• How can social media data be reported? This concerns the problem of bringing social media analysis into the sphere of non-experts.

Methodologically, the proposed framework is the outcome of six years during which the authors were engaged in social media projects alongside a number of public sector bodies and institutions, including municipalities, public museums, theatres and institutions of higher education.

The chapter is organized into three main sections. The first contains the background on the evolution of data for PMSs, with particular attention placed on social media data. The main arguments are then developed, presenting and discussing the framework to assimilate social media data into a PMS, and this framework will, in turn, be organized into three parts that follow the main phases of analysis. The third and final section covers the directions for future research, the recommendations for academics and practitioners, and lastly draws some conclusions.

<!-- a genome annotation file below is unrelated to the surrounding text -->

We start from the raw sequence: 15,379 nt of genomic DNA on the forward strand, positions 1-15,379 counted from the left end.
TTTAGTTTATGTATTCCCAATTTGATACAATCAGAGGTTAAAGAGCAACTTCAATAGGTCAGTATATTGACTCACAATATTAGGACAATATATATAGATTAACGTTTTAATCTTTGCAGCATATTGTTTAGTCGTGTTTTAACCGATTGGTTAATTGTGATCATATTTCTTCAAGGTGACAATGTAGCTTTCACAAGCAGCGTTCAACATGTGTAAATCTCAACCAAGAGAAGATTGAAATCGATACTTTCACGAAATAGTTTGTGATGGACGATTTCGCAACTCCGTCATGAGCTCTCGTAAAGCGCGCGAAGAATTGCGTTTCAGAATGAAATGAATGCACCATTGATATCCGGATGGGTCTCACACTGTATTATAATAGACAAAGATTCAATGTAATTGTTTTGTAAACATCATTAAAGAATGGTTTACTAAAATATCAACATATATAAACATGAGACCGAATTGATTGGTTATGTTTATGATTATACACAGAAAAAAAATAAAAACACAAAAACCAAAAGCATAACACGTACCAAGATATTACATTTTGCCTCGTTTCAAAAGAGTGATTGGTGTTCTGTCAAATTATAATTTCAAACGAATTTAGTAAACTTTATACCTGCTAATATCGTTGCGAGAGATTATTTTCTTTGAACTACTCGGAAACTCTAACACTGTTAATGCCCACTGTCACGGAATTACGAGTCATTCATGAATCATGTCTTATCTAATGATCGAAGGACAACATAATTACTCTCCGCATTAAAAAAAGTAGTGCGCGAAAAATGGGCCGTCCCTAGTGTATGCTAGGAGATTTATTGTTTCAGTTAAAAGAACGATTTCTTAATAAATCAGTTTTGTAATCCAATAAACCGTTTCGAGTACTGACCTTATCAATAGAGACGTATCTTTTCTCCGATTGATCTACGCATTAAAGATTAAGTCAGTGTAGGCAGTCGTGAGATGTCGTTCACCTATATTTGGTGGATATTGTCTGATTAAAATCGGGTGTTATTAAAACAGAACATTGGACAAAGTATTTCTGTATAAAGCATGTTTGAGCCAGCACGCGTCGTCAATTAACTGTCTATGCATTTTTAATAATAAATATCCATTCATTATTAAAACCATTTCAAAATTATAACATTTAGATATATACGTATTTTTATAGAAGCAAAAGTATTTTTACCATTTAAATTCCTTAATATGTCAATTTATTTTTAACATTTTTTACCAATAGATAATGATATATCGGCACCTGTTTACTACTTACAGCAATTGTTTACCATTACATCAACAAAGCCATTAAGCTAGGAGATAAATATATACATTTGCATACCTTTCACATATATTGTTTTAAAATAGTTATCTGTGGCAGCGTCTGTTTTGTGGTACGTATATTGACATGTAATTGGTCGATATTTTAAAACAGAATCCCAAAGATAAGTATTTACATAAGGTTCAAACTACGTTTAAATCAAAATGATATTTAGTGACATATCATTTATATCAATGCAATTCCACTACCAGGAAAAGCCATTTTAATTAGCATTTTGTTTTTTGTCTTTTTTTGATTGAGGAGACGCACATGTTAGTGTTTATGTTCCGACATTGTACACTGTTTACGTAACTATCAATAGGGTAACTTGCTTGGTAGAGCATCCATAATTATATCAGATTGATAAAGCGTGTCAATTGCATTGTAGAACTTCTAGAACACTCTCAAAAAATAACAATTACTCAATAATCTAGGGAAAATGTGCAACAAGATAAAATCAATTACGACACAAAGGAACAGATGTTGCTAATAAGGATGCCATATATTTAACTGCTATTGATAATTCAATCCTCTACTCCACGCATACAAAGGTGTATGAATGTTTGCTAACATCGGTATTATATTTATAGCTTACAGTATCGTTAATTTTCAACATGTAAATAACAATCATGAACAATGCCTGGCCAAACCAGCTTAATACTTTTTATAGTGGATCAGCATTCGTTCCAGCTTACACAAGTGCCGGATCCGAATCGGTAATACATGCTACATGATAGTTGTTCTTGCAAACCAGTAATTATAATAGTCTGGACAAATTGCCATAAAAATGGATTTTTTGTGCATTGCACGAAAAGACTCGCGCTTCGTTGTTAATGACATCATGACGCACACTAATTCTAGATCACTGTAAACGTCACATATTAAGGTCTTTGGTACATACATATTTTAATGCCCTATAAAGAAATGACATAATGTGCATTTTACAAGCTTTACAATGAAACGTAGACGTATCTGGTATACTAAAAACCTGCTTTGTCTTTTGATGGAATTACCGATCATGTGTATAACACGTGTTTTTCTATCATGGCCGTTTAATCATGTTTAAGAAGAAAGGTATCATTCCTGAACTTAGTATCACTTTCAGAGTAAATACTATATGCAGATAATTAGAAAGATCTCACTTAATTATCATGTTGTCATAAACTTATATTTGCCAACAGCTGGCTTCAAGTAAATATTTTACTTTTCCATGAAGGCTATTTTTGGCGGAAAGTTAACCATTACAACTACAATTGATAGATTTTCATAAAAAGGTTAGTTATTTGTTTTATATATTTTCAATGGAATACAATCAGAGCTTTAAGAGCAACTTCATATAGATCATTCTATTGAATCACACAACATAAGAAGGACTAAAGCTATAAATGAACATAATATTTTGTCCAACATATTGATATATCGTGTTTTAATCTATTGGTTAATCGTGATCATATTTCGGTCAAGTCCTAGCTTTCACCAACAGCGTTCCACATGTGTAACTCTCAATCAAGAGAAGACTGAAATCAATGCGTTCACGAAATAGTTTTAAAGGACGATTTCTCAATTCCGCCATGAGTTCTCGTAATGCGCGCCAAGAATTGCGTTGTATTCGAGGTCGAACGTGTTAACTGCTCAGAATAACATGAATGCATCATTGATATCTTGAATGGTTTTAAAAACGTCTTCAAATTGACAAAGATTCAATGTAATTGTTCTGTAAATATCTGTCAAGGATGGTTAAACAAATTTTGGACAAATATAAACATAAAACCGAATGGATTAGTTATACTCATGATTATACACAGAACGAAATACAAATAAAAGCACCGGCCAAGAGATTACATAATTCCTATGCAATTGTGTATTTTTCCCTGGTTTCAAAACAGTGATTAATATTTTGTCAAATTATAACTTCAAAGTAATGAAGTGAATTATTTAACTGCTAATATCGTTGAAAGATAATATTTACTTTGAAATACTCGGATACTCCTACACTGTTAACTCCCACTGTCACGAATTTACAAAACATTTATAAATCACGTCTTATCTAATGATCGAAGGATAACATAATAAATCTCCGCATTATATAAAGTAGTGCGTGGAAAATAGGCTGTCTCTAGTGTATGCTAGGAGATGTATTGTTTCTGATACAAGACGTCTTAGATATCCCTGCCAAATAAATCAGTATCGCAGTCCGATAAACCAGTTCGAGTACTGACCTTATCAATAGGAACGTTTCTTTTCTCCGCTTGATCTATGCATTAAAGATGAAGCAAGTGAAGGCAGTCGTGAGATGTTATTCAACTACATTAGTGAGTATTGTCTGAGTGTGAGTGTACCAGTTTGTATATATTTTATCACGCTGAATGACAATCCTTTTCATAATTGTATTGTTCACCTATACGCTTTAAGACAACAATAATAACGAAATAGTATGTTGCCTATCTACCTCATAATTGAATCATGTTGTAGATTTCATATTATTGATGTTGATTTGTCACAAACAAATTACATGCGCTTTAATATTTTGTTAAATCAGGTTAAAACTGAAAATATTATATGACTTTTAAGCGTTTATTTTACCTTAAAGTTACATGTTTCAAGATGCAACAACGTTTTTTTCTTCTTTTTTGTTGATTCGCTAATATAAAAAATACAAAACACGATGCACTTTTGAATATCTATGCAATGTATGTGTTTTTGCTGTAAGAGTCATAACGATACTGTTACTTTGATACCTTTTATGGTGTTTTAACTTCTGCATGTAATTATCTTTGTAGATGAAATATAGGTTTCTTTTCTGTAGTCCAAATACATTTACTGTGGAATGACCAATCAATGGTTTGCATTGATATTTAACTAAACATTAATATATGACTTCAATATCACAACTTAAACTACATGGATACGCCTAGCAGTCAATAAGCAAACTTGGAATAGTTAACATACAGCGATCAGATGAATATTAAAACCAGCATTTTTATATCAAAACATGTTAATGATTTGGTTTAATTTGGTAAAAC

Key Terms in this Chapter

Social media: Communication tools based on Web 2.0 features.

Data Visualization: The process of translating data into a comprehensive and schematic format.

Data Collection: The process of retrieving data from different sources and storing them in a unique location for further use.

Key Performance Indicator: An indicator to measure an event.

Big Data: Data featuring high volume, high variety, high velocity, high veracity, and high value.

Social Media Data: Data generated by users on social media in conversations or from their personal profile.

Performance Measurement System: A tool that collects data, computes indicators, and reports on results.